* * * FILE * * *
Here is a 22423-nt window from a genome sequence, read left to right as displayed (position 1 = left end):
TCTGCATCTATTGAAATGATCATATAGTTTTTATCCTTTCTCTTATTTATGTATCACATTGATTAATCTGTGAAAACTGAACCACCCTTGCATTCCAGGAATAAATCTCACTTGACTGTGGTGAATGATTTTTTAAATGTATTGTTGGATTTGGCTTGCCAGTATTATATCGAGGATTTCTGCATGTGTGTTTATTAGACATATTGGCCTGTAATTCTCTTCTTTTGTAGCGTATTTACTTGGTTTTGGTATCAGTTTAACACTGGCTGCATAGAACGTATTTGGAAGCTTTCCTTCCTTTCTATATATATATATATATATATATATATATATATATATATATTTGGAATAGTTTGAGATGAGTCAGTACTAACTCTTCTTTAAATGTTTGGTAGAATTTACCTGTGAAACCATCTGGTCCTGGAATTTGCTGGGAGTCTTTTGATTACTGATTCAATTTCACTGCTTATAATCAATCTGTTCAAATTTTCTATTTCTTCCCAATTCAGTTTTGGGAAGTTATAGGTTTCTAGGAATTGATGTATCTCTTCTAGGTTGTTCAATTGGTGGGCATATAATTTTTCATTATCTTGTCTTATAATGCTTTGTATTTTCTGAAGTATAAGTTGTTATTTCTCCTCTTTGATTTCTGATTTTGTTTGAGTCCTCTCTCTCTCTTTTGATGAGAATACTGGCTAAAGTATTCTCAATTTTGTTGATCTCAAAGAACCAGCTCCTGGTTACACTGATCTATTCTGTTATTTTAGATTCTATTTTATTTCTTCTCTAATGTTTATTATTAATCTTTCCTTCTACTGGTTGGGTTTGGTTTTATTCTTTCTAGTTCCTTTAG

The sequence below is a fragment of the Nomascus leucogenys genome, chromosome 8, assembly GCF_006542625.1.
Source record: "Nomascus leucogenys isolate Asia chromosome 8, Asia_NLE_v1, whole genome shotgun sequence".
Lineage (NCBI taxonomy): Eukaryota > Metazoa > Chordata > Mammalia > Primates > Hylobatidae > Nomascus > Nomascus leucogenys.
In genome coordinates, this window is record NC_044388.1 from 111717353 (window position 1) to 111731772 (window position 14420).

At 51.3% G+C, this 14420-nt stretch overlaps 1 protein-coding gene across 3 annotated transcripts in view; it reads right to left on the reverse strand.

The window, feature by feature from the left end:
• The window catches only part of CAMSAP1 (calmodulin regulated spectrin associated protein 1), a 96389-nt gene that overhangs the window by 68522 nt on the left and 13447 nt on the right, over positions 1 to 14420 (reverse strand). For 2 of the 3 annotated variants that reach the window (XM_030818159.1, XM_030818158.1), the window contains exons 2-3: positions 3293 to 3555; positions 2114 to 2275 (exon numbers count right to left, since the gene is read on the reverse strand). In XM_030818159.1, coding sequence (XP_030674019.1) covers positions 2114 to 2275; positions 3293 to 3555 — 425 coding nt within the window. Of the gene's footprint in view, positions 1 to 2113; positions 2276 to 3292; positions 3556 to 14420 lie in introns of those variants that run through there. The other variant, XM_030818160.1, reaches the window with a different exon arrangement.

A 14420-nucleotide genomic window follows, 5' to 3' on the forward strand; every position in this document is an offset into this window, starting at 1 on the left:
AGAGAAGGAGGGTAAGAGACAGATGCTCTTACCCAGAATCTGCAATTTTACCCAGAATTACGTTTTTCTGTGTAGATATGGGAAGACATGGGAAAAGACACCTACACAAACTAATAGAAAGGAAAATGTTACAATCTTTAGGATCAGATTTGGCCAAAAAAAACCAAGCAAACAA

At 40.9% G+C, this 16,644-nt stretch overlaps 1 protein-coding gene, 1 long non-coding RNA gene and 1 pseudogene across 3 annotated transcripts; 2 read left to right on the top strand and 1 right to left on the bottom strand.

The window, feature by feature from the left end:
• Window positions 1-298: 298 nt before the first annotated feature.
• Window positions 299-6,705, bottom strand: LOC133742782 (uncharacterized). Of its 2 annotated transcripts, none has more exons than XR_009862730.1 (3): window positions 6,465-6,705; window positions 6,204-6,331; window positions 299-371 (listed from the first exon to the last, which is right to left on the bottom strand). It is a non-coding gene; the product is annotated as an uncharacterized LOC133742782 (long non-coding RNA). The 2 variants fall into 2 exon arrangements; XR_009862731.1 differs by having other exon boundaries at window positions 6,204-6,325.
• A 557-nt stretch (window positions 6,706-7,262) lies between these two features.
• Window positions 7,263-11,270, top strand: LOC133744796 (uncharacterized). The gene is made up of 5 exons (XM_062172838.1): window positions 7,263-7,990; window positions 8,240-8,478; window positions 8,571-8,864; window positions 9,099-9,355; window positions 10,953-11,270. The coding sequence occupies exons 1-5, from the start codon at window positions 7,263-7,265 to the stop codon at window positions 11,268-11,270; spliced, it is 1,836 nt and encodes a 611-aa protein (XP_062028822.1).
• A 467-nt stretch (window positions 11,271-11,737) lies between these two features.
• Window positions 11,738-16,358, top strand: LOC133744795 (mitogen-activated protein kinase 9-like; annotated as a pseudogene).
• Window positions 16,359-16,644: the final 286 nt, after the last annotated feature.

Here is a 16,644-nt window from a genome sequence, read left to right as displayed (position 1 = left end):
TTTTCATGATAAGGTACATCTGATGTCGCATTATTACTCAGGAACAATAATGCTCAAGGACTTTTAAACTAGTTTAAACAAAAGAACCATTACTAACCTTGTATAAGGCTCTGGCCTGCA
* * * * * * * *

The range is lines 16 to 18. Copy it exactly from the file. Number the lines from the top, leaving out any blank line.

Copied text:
• A 557-nt stretch (window positions 6,706-7,262) lies between these two features.
• Window positions 7,263-11,270, top strand: LOC133744796 (uncharacterized). The gene is made up of 5 exons (XM_062172838.1): window positions 7,263-7,990; window positions 8,240-8,478; window positions 8,571-8,864; window positions 9,099-9,355; window positions 10,953-11,270. The coding sequence occupies exons 1-5, from the start codon at window positions 7,263-7,265 to the stop codon at window positions 11,268-11,270; spliced, it is 1,836 nt and encodes a 611-aa protein (XP_062028822.1).
• A 467-nt stretch (window positions 11,271-11,737) lies between these two features.